As a curious little girl growing up in Tiksi, a small Russian town on the Arctic coast, Evgenia Arbugaeva’s window to the rest of the world was television. She couldn’t get enough of the wildlife programs that flickered across her screen, and watching explorer Jacques Cousteau became her inspiration. Her dreams were filled with journeys to Asia and Africa.
As she grew up, her natural creativity and her thirst for adventure began to find a home in photography, which she studied for a short time in New York City. Her time away, however, drew her not to the African savanna or the Ganges of her childhood fantasies but instead back to the far north, where she now uses a camera to explore her homeland. “I just really missed it,” she says.
But being a native to the region didn’t mean there was nothing for her to discover. “The Russian North and the Arctic [is] such an under-covered region. It’s my homeland, but it’s so vast—there are so many stories to tell,” she says.
“When I go back to the north it’s like I become my real self. Everything becomes so simple and real. The relationship between people is very real. It’s lacking this kind of artificial fuss and business that we crave for ourselves in the ‘real’ world.”
There are plenty of real concerns for people living in these places (keeping warm, anyone?), but Arbugaeva is more attracted to the “dreamy part of the stories.” When she first arrives in a new place, she stops and asks herself, What’s the magic here?
Of course, it helps that she’s drawn to stories where even the facts have a tinge of surrealism: a lone weatherman tracking temperatures in a remote outpost on the Barents Sea, a young girl with a big imagination whose playground is a snow-covered town on the Arctic coast, a band of men on a quest for prehistoric mammoth tusks.
Her photographs are whimsical, but she’s not thinking about that while she’s working. To her, the most important aspect of telling a story is spending a lot of time with the people she’s photographing. “I really like to get to know people [and] also to let them get to know me,” she says. “I feel like it has to be friendship for me somehow.”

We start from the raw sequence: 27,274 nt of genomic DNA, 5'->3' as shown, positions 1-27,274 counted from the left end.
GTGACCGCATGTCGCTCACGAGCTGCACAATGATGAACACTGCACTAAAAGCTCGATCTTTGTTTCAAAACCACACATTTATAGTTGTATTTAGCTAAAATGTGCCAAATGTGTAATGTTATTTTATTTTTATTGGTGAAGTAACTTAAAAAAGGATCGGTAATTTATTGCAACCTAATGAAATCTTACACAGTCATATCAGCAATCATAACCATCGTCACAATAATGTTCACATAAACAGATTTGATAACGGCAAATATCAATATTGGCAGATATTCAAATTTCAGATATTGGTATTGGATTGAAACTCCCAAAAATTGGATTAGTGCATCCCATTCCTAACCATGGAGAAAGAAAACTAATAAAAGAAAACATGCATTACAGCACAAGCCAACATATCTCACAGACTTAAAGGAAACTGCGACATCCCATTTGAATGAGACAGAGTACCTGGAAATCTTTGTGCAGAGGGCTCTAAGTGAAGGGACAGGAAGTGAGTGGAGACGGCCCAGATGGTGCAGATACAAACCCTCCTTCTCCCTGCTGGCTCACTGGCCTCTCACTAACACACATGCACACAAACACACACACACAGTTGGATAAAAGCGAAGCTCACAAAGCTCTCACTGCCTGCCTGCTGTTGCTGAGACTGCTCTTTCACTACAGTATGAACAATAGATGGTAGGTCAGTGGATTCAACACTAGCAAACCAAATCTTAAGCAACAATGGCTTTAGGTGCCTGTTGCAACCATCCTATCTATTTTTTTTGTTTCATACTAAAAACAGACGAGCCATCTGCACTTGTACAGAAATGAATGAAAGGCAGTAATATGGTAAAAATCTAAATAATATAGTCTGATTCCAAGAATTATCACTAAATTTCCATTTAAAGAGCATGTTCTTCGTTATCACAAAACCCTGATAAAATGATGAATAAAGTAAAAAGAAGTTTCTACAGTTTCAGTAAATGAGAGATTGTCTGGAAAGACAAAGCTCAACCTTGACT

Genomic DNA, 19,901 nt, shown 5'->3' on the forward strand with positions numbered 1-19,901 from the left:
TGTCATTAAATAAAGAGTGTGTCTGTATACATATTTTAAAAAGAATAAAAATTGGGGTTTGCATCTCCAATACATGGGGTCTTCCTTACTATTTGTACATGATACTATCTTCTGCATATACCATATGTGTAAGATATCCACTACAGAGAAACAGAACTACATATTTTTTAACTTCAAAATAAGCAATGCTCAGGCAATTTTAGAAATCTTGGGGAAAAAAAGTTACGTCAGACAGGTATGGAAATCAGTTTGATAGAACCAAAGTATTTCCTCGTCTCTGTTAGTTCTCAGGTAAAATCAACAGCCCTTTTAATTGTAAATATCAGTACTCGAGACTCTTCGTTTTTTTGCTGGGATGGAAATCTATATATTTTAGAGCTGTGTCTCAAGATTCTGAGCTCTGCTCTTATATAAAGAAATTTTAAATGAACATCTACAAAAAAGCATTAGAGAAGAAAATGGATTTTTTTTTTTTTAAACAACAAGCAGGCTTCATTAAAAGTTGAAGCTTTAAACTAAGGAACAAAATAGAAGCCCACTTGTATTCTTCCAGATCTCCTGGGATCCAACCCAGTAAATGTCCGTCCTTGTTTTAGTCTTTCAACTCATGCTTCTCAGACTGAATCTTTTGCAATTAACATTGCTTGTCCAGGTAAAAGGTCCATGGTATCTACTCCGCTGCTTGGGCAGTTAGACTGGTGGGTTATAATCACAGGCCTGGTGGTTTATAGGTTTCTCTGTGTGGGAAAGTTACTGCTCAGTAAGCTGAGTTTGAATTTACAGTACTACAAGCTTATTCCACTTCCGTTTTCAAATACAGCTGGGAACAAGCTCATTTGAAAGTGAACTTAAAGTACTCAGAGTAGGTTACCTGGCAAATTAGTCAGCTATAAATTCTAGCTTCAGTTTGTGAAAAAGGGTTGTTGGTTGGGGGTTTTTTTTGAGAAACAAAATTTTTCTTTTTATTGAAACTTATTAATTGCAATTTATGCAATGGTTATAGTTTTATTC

Her work from the region is what eventually caught the eye of National Geographic magazine editors, who eventually assigned her to shoot stories about mammoth-tusk hunters and, most recently, resource mining.
But organically forming connections with people can be harder to do when working with a preassigned idea and a limited amount of time, so Arbugaeva is always looking for ways to make it happen. When she was working on the story about mammoth tusks, the Arctic hunters were at first reluctant to be photographed. The story only fell into place when she was able to sew up the chief hunter’s hand after he was injured (it took 12 stitches).
Sometimes, though, she’s not able to interact with such casual freedom. For the story “Cold Rush,” about Arctic mining, Arbugaeva was subject to strict rules and time limits while photographing in the mines and oil fields. Rather than connecting with individuals, she had to work through corporations. “I wish I could’ve wandered around the mine, [gotten] into corners all alone, have conversations with people, maybe stay in their places like I usually do,” she says.
The restricted style of working—being labeled a photographer, being escorted by public relations—isn’t something she would choose, but she managed to capture a touch of surrealism, even with the constraints. “It was very interesting to absorb the atmosphere of this place and how unnatural it is to be there for these people who work on the mines,” she says. “People are brought in on a helicopter or train. It works like a clock, like a big machine.”
Seeing people attracted to the Arctic for commerce rather than a personal connection was a strange, eye-opening experience for Arbugaeva. “This was something new to me, to observe how people see this land that I love so much,” she says. “It’s a lesson that goes in my book of experience—learning about how humans work and how humans live in the environment.”